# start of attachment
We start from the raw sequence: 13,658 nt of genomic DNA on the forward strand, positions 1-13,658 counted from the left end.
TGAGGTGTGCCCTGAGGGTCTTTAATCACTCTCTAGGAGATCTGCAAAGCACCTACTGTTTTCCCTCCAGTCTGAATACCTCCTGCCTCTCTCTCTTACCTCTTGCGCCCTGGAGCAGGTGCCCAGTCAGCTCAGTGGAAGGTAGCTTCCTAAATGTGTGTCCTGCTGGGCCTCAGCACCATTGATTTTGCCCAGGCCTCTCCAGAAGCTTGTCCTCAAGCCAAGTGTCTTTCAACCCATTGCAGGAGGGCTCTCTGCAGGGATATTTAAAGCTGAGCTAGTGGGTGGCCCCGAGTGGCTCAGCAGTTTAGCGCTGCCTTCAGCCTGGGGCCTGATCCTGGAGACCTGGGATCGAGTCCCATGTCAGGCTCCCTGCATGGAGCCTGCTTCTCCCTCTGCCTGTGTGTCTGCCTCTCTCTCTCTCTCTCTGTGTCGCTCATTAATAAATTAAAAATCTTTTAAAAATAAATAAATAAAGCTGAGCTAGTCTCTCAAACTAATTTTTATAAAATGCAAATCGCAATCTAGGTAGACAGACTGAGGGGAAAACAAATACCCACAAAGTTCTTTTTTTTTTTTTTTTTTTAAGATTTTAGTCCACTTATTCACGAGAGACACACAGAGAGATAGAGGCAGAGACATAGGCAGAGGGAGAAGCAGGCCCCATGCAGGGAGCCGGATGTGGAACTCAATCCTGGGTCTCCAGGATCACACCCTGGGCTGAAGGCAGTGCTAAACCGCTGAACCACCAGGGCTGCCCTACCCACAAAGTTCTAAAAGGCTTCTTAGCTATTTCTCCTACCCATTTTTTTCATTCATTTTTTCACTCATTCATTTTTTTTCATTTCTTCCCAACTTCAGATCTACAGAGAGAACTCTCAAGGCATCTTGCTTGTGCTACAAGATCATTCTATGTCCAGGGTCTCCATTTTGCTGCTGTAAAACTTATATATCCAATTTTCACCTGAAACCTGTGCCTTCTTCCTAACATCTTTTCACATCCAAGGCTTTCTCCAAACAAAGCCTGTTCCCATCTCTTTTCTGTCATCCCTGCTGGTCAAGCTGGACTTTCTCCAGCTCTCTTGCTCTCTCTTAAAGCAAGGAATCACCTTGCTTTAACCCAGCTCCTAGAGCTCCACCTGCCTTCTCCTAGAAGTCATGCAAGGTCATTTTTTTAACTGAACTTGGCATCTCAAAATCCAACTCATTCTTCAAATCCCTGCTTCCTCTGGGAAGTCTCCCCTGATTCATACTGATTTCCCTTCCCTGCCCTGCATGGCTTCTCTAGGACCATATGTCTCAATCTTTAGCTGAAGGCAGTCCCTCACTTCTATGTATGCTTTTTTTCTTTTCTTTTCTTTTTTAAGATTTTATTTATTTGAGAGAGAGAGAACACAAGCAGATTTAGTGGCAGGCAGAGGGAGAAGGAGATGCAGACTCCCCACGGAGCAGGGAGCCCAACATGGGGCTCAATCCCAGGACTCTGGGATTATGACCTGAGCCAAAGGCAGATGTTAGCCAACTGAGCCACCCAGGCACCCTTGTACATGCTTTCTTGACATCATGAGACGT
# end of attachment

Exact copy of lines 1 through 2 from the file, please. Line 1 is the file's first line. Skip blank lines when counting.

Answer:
We start from the raw sequence: 13,658 nt of genomic DNA on the forward strand, positions 1-13,658 counted from the left end.
TGAGGTGTGCCCTGAGGGTCTTTAATCACTCTCTAGGAGATCTGCAAAGCACCTACTGTTTTCCCTCCAGTCTGAATACCTCCTGCCTCTCTCTCTTACCTCTTGCGCCCTGGAGCAGGTGCCCAGTCAGCTCAGTGGAAGGTAGCTTCCTAAATGTGTGTCCTGCTGGGCCTCAGCACCATTGATTTTGCCCAGGCCTCTCCAGAAGCTTGTCCTCAAGCCAAGTGTCTTTCAACCCATTGCAGGAGGGCTCTCTGCAGGGATATTTAAAGCTGAGCTAGTGGGTGGCCCCGAGTGGCTCAGCAGTTTAGCGCTGCCTTCAGCCTGGGGCCTGATCCTGGAGACCTGGGATCGAGTCCCATGTCAGGCTCCCTGCATGGAGCCTGCTTCTCCCTCTGCCTGTGTGTCTGCCTCTCTCTCTCTCTCTCTGTGTCGCTCATTAATAAATTAAAAATCTTTTAAAAATAAATAAATAAAGCTGAGCTAGTCTCTCAAACTAATTTTTATAAAATGCAAATCGCAATCTAGGTAGACAGACTGAGGGGAAAACAAATACCCACAAAGTTCTTTTTTTTTTTTTTTTTTTAAGATTTTAGTCCACTTATTCACGAGAGACACACAGAGAGATAGAGGCAGAGACATAGGCAGAGGGAGAAGCAGGCCCCATGCAGGGAGCCGGATGTGGAACTCAATCCTGGGTCTCCAGGATCACACCCTGGGCTGAAGGCAGTGCTAAACCGCTGAACCACCAGGGCTGCCCTACCCACAAAGTTCTAAAAGGCTTCTTAGCTATTTCTCCTACCCATTTTTTTCATTCATTTTTTCACTCATTCATTTTTTTTCATTTCTTCCCAACTTCAGATCTACAGAGAGAACTCTCAAGGCATCTTGCTTGTGCTACAAGATCATTCTATGTCCAGGGTCTCCATTTTGCTGCTGTAAAACTTATATATCCAATTTTCACCTGAAACCTGTGCCTTCTTCCTAACATCTTTTCACATCCAAGGCTTTCTCCAAACAAAGCCTGTTCCCATCTCTTTTCTGTCATCCCTGCTGGTCAAGCTGGACTTTCTCCAGCTCTCTTGCTCTCTCTTAAAGCAAGGAATCACCTTGCTTTAACCCAGCTCCTAGAGCTCCACCTGCCTTCTCCTAGAAGTCATGCAAGGTCATTTTTTTAACTGAACTTGGCATCTCAAAATCCAACTCATTCTTCAAATCCCTGCTTCCTCTGGGAAGTCTCCCCTGATTCATACTGATTTCCCTTCCCTGCCCTGCATGGCTTCTCTAGGACCATATGTCTCAATCTTTAGCTGAAGGCAGTCCCTCACTTCTATGTATGCTTTTTTTCTTTTCTTTTCTTTTTTAAGATTTTATTTATTTGAGAGAGAGAGAACACAAGCAGATTTAGTGGCAGGCAGAGGGAGAAGGAGATGCAGACTCCCCACGGAGCAGGGAGCCCAACATGGGGCTCAATCCCAGGACTCTGGGATTATGACCTGAGCCAAAGGCAGATGTTAGCCAACTGAGCCACCCAGGCACCCTTGTACATGCTTTCTTGACATCATGAGACGT